Biotechnology and Bioengineering 09/2014; 111(9). DOI:10.1002/bit.25244 · 4.16 Impact Factor
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    • "Several different strategies involving many enzyme classes are used in natural degradation of recalcitrant biomass (Dashtban et al. 2009). However, industrial use of cellulases has mainly been focused on endo-1,4-β-D- glucanase and two types of cellobiohydrolases acting respectively from the reducing and from the non-reducing end of the polymer (Banerjee et al 2010). Additional industrially used cellulose-degrading enzymes are βglucosidases , which degrade β-D-glucose oligomers to glucose and the GH61 proteins, which boost cellulose decomposition by oxidative degradation of the glucose polymer (Harris et al. 2010; Langston et al. 2011; Quinlan et al. 2011; Westereng et al. 2011). "
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    ABSTRACT: Elucidation of fungal biomass degradation is important for understanding the turnover of biological materials in nature and has important implications for industrial biomass conversion. In recent years there has been an increasing interest in elucidating the biological role of thermophilic fungi and in characterization of their industrially useful enzymes. In the present study we investigated the cellulolytic potential of 16 thermophilic fungi from the three ascomycete orders Sordariales, Eurotiales and Onygenales and from the zygomycete order Mucorales thus covering all fungal orders that include thermophiles. Thermophilic fungi are the only described eukaryotes that can grow at temperatures above 45 [degree sign]C. All 16 fungi were able to grow on crystalline cellulose but their secreted enzymes showed widely different cellulolytic activities, pH optima and thermostabilities. Interestingly, in contrast to previous reports, we found that some fungi such as Melanocarpus albomyces readily grew on crystalline cellulose and produced cellulases. These results indicate that there are large differences in the cellulolytic potential of different isolates of the same species. Furthermore, all the selected species were able to degrade cellulose but the differences in cellulolytic potential and thermostability of the secretome did not correlate to the taxonomic position. PCR amplification and sequencing of 22 cellulase genes from the fungi showed that the level of thermostability of the cellulose-degrading activity could not be inferred from the phylogenetic relationship of the cellulases.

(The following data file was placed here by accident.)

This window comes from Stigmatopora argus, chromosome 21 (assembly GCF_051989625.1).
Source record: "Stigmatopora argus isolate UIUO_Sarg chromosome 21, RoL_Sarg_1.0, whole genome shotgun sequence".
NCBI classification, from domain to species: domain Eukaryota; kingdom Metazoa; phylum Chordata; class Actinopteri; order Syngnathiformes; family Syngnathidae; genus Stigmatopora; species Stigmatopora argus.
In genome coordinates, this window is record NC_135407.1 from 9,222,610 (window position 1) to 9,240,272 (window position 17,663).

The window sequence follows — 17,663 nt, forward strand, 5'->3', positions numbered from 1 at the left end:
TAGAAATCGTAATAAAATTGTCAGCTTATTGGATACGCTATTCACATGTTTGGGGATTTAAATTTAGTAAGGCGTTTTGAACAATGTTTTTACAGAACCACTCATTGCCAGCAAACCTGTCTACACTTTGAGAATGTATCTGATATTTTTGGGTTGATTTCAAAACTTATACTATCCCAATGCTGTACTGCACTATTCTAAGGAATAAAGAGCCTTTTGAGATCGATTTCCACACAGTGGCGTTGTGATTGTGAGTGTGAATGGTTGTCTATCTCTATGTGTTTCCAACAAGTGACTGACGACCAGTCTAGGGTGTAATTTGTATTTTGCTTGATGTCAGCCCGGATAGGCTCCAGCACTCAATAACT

08/2013; 3(1):47. DOI:10.1186/2191-0855-3-47
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    • "Reconstitution of defined cellulase components (cocktail) is another strategy for reducing enzyme cost. A study of a minimal fungal or bacterial cellulase mixtures suggested that the biomass can be hydrolyzed well by a careful combination of several enzymes [6] [7] [8]. However, the reconstitution cellulase cocktail is conducted with several organisms (each harboring a single enzyme), which increases the cost of organism fermentation. "